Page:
It’s difficult for us to imagine Belarusian farming without reclaimed lands; agrarians receive a third of their produce from former marshland: almost 3 million hectares. Their transformation cost over $7bn in the second half of the last century (by conservative estimates), and is responsible for Belarus meeting domestic needs for food, as well as creating profits from exports
Reclaimed lands are deservedly viewed as national wealth, created by many generations of Belarusians. However, like any other ‘artificial’ project, they require constant attention. Without this, fields would return to marshland, and we’d lose our crop yields. According to the Ministry of Agriculture and Food, 420,000 hectares of reclaimed land currently needs restoration. Moreover, existing reclamation work on 34,000 hectares needs to continue, for later farming use. Reclamation is the most important state project within our current five year programme.
Time brings alterations
Around 60 percent of reclaimed lands are located in Polesie; around 700,000 hectares of peatlands have been reclaimed there, changing life enormously. Before reclamation, Polesie residents felt obliged to leave en mass, lacking employment and comfortable living conditions. It was impossible to farm there. In Gantsevichi, Luninets and Pinsk districts, waterlogged land accounted for up to 80 percent of the territory. Meanwhile, the fields were so small that machinery couldn’t turn. High volume farming was impossible.
Today, it’s difficult to believe but, in 1961, the gross grain harvest in Belarus was slightly over 2m tonnes: crop yield stood at less than 9 dt/ha. Reclamation brought more intensive farming, providing people with jobs, and Polesie gained prospects. By the late 1980s, the best farms in Brest and Gomel regions generated 60 dt/ha of grain.
However, time is pitiless towards humanity’s creations. Many reclamation systems have become worn out, requiring repair, and restoration is expensive. Of course, the return is worth it, since crop yields would otherwise drop to nothing. Clearly, the economic development of the region, as well as the welfare of local residents, depends on reclaimed lands.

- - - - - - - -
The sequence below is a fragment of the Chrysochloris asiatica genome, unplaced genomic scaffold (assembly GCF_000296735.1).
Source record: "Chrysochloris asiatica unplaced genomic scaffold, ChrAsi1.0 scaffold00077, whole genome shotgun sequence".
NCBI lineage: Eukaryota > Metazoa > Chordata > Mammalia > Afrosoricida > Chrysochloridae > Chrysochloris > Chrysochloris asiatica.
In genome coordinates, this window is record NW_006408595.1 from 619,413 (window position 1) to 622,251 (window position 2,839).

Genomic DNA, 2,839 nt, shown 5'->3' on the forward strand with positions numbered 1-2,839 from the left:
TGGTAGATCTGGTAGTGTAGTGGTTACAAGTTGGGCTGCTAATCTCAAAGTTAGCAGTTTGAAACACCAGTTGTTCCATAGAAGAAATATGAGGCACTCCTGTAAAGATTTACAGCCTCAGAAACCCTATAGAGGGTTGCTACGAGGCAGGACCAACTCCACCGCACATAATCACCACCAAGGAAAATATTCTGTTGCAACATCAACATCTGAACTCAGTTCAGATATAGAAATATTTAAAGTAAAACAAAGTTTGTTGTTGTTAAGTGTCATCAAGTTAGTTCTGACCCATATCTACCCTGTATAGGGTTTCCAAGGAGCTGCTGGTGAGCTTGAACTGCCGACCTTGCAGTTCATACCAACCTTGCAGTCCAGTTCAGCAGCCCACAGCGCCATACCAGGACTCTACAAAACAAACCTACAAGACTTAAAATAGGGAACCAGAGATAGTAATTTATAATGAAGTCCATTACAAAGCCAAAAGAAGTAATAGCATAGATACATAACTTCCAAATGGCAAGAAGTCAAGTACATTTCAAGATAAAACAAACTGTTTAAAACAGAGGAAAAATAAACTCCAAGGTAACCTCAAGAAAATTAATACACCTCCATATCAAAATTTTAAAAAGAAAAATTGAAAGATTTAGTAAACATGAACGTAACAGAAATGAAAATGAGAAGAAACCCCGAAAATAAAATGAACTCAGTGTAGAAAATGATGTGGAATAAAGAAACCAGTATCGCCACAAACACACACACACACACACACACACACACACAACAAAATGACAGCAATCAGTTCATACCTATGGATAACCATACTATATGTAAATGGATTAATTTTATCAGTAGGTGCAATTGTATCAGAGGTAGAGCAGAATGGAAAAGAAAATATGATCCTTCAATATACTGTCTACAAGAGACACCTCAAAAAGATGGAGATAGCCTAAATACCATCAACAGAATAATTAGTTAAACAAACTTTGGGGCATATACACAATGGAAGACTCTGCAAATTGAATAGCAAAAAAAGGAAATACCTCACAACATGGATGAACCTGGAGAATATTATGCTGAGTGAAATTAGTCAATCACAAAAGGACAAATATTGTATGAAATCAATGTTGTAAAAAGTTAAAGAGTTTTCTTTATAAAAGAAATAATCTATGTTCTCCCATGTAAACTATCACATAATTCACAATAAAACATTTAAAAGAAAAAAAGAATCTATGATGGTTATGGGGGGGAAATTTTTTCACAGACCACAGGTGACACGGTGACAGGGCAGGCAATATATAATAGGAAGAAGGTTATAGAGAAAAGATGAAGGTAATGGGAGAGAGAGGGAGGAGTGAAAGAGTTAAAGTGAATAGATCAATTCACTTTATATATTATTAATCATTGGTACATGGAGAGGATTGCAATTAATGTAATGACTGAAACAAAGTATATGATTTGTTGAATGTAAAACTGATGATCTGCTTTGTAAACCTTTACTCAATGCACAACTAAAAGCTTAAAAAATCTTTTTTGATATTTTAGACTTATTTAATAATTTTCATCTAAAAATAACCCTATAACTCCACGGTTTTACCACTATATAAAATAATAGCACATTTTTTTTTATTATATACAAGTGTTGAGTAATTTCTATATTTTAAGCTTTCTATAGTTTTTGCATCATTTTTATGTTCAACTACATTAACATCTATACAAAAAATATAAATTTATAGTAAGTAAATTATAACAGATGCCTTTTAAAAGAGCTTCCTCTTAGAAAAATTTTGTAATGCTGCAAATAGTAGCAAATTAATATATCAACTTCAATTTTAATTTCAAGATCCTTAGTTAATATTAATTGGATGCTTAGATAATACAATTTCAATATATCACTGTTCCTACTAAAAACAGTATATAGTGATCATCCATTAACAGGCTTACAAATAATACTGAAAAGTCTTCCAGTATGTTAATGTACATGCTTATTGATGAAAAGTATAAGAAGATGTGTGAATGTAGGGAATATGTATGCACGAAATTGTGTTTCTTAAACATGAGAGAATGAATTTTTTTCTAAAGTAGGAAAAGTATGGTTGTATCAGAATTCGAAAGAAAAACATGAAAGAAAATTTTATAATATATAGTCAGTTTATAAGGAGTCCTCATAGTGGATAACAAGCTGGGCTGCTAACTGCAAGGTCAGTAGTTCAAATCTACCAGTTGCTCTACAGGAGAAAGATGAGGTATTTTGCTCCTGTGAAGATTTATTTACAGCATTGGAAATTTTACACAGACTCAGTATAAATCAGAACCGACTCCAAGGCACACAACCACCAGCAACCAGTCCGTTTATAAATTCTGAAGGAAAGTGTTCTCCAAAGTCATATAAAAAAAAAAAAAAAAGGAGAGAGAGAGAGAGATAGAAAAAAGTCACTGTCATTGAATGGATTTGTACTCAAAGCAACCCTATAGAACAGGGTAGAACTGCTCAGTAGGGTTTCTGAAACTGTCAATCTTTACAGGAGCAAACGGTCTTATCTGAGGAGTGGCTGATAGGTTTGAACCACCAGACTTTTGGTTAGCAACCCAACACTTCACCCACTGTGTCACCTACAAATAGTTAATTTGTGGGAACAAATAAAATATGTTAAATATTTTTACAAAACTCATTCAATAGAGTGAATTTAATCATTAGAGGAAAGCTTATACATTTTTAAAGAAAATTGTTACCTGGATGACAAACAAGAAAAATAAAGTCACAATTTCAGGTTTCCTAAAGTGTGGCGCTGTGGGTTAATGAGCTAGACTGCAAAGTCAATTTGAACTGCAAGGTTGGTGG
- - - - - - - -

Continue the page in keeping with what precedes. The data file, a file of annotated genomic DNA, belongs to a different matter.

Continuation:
In 2010, when the Preservation and Use of Reclaimed Land for 2011-2015 state programme was developed, work was estimated to cost around Br5 trillion. However, in 2011, we were obliged to review the plan. The devaluation of the rouble resulted in prices of material resources rising — leading to the revision of the programme. The initial sum is now doubled explains Anatoly Bulyn, of the Department for Melioration and Water Economy. Sadly, a further trillion Belarusian roubles is needed to fulfil this year’s tasks alone.
Irrigators need to restore around 80,000 reclaimed fields and meadows this year, while new lands are planned to be brought into use in Stolin District. The greatest problem for residents in Olshany village is their lack of farming land. Local farmers (and the advanced Novaya Pripyat Co-operative) are ready to grow top quality vegetables and fruit, having a warm climate and fertile soil. The only thing they lack is sufficient land.
At the same time, around 15,000 hectares of low lying shrubland could be converted to farming use. Their reclamation was conducted earlier, but amelioration wasn’t performed. This year, irrigators plan to turn these territories into fertile fields, with similar work organised in Vitebsk Region — where work began in Soviet times but wasn’t completed. The introduction of new territories into economic circulation is being considered carefully, since reclamation only makes sense where lands are highly productive and will be used efficiently. It costs twice as much to conduct reclamation as to prepare existing fields: Br25m against just Br12m.